[image-1]When is a paint splatter a reason to break out the turpentine — and when is it a gloppy line to $100 million? Bakersfield Mist, the artfully comedic play by Stephen Sachs, raises a discerning monocle on the contemporary art world, attempting to separate the con from connoisseurship. Presented by the Footlight Players, this deceptively canny play mashes high culture with the lowbrow, resulting in plenty of choice notions over which to muse, mull, and make merry.
In a slim 80 minutes with an equally trim cast of two, Bakersfield Mist brandishes its wry indictment of the ways in which we both confer and deny meaning in works of art. At the same time, it points to how we apply the same elitist evaluation of the individuals deemed fitting to trade in art. The play is inspired by the real-life account of a 73-year-old truck driver by the name of Teri Horton, who purchased a painting for a few dollars in a thrift store. Horton claimed she had in fact scooped up an unknown work by Jackson Pollock, the abstract impressionist who forever changed the art form through his masterful application of deft drips and splatters. Horton has spent countless hours since trying to prove the painting’s authenticity.
Rather than the soigne trappings of New York, however, this art-centric story takes place in a galaxy far, far away from white-walled gallery spaces and wine-sipping openings. We find ourselves instead in a trailer park in Bakersfield, California, home to the ticky-tacky, knick-knack-packed trailer of Maude Gutman (Lorilyn Harper), a chain-smoking, Jack-swilling former bartender whose vocabulary is a frenetic splatter of prattle and profanity. In an outburst of howling dogs outside, enters Lionel Percy (Jimmy Flannery), a perceptibly peevish suit that visits Maude’s home in a cloud of unchecked disdain. He has come to officially assess the authenticity of the painting that Maude claims is a Pollock, a judgment that will determine whether she owns a masterpiece or, by her own estimation, the ugliest painting she has ever seen.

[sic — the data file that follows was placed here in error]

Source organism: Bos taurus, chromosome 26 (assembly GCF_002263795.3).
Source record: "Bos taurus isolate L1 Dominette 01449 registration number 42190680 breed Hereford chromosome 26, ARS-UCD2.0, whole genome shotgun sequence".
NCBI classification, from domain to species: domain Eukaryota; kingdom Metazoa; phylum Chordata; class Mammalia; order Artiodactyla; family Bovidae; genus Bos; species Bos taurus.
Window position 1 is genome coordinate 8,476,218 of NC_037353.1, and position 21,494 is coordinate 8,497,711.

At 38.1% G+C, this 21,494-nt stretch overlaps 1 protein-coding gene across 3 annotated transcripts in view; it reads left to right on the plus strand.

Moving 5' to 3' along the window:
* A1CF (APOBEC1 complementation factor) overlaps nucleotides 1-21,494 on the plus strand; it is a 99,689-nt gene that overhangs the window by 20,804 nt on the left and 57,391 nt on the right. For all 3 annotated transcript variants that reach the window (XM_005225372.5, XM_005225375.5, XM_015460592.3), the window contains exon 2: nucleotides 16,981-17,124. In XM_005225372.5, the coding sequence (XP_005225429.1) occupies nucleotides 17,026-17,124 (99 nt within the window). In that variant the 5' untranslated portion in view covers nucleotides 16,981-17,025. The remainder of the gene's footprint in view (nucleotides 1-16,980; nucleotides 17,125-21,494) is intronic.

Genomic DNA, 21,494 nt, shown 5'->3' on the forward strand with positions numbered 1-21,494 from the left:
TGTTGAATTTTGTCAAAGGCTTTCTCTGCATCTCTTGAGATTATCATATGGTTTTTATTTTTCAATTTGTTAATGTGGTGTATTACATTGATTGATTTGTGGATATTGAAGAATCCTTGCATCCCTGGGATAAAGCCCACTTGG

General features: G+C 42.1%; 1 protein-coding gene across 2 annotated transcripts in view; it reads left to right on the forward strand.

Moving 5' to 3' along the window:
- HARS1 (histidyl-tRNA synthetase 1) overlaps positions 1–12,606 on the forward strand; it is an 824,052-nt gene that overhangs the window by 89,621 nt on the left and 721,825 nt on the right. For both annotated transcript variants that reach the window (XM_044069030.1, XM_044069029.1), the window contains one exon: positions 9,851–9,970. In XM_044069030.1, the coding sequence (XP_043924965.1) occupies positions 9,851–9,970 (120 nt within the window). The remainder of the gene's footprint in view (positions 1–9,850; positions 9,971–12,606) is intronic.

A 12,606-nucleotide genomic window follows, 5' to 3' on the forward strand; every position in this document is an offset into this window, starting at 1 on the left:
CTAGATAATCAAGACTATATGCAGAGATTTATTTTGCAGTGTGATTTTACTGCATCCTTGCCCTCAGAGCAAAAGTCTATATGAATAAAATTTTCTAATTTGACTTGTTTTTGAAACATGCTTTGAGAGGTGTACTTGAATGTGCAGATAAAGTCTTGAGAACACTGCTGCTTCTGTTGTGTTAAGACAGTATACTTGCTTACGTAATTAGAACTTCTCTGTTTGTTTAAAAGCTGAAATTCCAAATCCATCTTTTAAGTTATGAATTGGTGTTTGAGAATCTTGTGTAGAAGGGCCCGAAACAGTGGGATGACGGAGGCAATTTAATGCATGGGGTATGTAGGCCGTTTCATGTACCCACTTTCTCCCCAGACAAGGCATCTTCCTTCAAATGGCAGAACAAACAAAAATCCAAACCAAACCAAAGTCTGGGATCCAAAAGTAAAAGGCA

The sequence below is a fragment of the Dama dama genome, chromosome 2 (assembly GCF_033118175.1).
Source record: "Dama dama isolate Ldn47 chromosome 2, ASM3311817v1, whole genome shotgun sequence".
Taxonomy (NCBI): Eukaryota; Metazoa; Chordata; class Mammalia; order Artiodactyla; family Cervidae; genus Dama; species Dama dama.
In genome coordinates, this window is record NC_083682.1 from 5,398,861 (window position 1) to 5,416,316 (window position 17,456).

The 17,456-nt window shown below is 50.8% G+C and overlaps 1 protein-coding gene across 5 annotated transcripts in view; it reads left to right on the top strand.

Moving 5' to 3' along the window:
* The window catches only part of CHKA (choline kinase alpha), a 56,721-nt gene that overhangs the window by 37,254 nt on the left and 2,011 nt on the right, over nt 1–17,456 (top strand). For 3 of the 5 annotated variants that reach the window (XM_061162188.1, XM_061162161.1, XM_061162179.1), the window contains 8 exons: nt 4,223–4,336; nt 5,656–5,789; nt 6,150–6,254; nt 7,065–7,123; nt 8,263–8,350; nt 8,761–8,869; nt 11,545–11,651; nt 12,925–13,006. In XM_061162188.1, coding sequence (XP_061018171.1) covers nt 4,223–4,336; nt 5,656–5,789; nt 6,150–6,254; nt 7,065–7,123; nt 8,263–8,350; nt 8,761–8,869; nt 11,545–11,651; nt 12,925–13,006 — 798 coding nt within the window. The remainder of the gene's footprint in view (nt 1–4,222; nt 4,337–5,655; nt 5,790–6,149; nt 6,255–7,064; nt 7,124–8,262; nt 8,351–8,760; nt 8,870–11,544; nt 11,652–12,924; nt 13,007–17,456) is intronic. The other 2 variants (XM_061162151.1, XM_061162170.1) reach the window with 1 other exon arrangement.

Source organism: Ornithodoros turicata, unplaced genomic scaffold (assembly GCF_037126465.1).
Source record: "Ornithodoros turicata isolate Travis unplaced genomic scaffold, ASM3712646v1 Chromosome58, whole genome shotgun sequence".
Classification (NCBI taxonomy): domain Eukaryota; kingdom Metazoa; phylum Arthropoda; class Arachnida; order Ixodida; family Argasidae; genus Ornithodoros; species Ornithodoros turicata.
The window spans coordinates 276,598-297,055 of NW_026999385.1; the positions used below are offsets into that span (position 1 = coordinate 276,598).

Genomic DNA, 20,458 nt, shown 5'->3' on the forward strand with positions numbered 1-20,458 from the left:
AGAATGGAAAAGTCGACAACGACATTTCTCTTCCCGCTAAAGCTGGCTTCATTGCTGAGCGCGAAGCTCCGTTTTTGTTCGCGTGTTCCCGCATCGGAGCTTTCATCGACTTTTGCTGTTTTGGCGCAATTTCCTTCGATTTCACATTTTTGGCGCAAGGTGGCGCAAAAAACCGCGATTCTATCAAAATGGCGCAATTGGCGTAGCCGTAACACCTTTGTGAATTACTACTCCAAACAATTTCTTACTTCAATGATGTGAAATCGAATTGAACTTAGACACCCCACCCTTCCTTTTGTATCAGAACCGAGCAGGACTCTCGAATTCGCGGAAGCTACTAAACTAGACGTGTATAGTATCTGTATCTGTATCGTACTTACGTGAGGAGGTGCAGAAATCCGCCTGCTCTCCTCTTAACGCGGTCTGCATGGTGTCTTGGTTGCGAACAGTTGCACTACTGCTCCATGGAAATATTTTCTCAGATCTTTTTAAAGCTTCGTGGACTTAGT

However sneering Lionel may be, Maude remains unfazed by her guest’s unsubtle attempts to denigrate her way of life. She garrulously passes out booze and wieners, turning a deaf ear to his terse barbs. Maude is equally undaunted when he begins to deride her assertion that she has plucked a Pollock from a pile of thrift store rubble. When she finally displays the painting, Lionel’s appraisal of the work exposes far more about the machinations of arts scholarship than meets the expert eye. It is clear that pedigree and provenance, to borrow an appraiser’s term, are as much of the criteria involved in deeming greatness as the work itself is. For Lionel, the prospect of a Pollock that comes to him by way of trailer park trade represents sufficient grounds to send it right back to the thrift store.
As Lionel and Maude go round and round, both begin to reveal more and more about themselves, with perceptions ever shifting on just who is authentic and who is the fraud. The exchange then takes on more meaning still, relating art to a religious experience reliant primarily on belief. Maude’s investment in the painting is far more than a monetary one. For her, its authenticity provides crucial meaning to her hardscrabble, insignificant life. Paradoxically, this only further compels Lionel to denial. As they spar and snipe, connect and disconnect, we see successive splashes of humanity and heartlessness, snobbery and sympathy, with the truth an elusive target. For this odd couple, arriving at truth becomes as frenetic and charged as a Pollock canvas.
To bring all this to light, Bakersfield Mist lays solely in the hands of its two actors. As Maude and Lionel, both Lorilyn Harper and Jimmy Flannery more than hold their own. Harper’s Maude is at turns roughhewn and yearning, equally authentic when playing the fool or revealing Maude’s savvier side. Flannery’s brittle Lionel parcels out fleeting glimpses of the wide-eyed art lover that the fancy pants once was — that is, before his focus fixed on his own fragile standing in the field. In a show-stopping monologue, Flannery performs a near-interpretive dance of personal ecstasy to capture Pollock’s creative process, building up to writhing cathartic creative release, and is just as humorously hot and bothered as my characterization suggests.
Shout outs are in order for Robin Burke’s well-paced, engaging direction, which makes full, dynamic use of every déclassé corner of Maude’s digs. Speaking of which, it is a splendidly executed eyesore of a set, riddled with clown paintings and other spot-on claptrap that Maude has dragged home. All in all, there is impressive method to the blessed mess in Bakersfield Mist, which works to unveil today’s misguided approach to visual arts. For art lovers and egalitarians alike, it is worth taking in — and taking to heart.
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